Short-Sighted Democrats Treat Oil Tax Cuts Like Some Sort Of A Third Rail


Democrat Senate Minority Leader Mac Schneider isn’t on the ballot this year because he represents an even-numbered district. Thus, he’s free to play bomb-thrower for his party this cycle, and the bombs he’s been throwing have to do with efforts to reform the state’s taxes on oil production last session.

To hear Schneider tell it, you’d think that even discussing a reduction in the state’s oil production and extraction taxes was something akin to endorsing child pornography.

Schneider’s arguments are problematic. For one thing, Schneider claims that the oil tax reforms considered in the legislature “would have cost our state $1.3 billion in the first five years alone.” Settingasside  the fact that we shouldn’t be talking about tax cuts as a “cost,” as though the money belongs to the government and not the taxpayers, there’s the fact that the $1.3 billion figure Schneider tosses around was demonstrated to be false during the session last year. It’s based on exaggerated numbers cooked up by Demcorats to manufacture a number to scare voters with (they actually cited a much lower figure initially before deciding they needed to inflate it for rhetorical purposes).

But really, Schenider’s entire premise is bogus, and not just because the actual outcome of the 2013 legislative session was a tax hike on the oil industry.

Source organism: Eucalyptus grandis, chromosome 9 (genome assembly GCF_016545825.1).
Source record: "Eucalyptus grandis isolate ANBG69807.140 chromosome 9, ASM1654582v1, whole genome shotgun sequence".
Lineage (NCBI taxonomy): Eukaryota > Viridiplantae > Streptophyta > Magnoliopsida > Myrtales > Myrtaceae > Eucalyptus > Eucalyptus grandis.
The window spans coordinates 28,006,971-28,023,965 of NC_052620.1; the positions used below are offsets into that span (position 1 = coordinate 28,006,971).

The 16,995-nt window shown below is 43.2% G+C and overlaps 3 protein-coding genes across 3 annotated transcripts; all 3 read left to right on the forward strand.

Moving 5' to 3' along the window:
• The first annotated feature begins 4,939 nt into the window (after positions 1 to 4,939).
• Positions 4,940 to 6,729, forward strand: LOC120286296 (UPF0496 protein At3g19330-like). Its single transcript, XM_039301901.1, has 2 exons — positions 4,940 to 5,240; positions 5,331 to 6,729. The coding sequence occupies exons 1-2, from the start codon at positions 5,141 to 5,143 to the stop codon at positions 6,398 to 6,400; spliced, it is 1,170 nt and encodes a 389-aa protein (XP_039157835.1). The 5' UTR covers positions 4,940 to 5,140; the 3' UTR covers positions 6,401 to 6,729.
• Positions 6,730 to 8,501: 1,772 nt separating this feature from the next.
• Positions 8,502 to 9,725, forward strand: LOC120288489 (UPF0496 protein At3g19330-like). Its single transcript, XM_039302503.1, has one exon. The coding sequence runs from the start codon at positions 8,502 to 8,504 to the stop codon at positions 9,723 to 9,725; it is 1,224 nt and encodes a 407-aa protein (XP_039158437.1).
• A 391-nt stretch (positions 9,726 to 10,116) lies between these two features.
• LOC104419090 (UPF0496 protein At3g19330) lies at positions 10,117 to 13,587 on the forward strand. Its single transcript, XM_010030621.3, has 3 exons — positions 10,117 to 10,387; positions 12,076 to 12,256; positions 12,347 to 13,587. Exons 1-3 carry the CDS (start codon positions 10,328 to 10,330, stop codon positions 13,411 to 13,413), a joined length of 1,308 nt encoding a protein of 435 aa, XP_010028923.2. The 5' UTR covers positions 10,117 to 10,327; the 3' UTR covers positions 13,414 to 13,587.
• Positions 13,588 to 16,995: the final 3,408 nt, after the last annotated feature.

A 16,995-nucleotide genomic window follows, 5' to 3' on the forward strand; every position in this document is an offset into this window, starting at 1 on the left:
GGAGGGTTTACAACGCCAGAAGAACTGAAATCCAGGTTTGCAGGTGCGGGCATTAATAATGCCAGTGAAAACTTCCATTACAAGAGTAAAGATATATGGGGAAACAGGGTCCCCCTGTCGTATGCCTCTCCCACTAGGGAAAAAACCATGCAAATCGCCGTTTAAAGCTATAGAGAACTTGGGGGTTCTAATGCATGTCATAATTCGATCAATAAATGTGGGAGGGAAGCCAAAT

Oil production has swiftly become one of North Dakota’s most important industries in recent years. In calendar year 2013, oil and gas tax revenues accounted for over 50 percent of all the state’s revenue collections. Everything from the state’s recent, and rapid, population growth to booming per-capita incomes are attributable to the oil and gas development going on in the state.

Given the importance of this industry to our state’s well being, doesn’t it make sense to at least have a debate about the tax policy surrounding it? We might not all agree on what the outcome of that debate should be, but Democrats seem to think it’s toxic to even discuss the idea.

I know reducing taxes for the oil industry doesn’t make for popular politics – because “tax cuts for big oil” or something – but it’s worth noting that North Dakota’s combined 11.5 percent tax on oil production and extraction is both very high compared to other states, and unpredictable.

The tax has built into it a “trigger” which has the oil industry paying a lower rate if prices fall below $50 per barrel. During the 2011 session the oil industry called for an elimination of the “trigger” for a lower rate in exchange for a flat 9 percent rate regardless of prices.

That would be a reduction of 2.5 percent from the current maximum rate, but it would also be a total elimination of the lower rate.

This seemed like common sense reform, and indeed it had bi-partisan support in 2011 with Dickinson Democrat Shirley Meyer sponsoring the bill.

But the state’s Democrats leadership seems intent on demagoguing this issue. During the 2013 session Senator Schneider called the push to simplify and lower the state’s oil taxes “radical” and “reckless.”

Maybe that explains why Schneider is the Minority Leader in the Senate, instead of the Majority Leader. Mau-mauing reforms to the oil tax may make for good partisan politics, but it’s hardly exemplary of sound leadership on policy. And certainly this is the sort of thing that has led to the marginalization of Democrats in state government, as evidenced by their utter lack of serious legislative candidates west of Bismarck.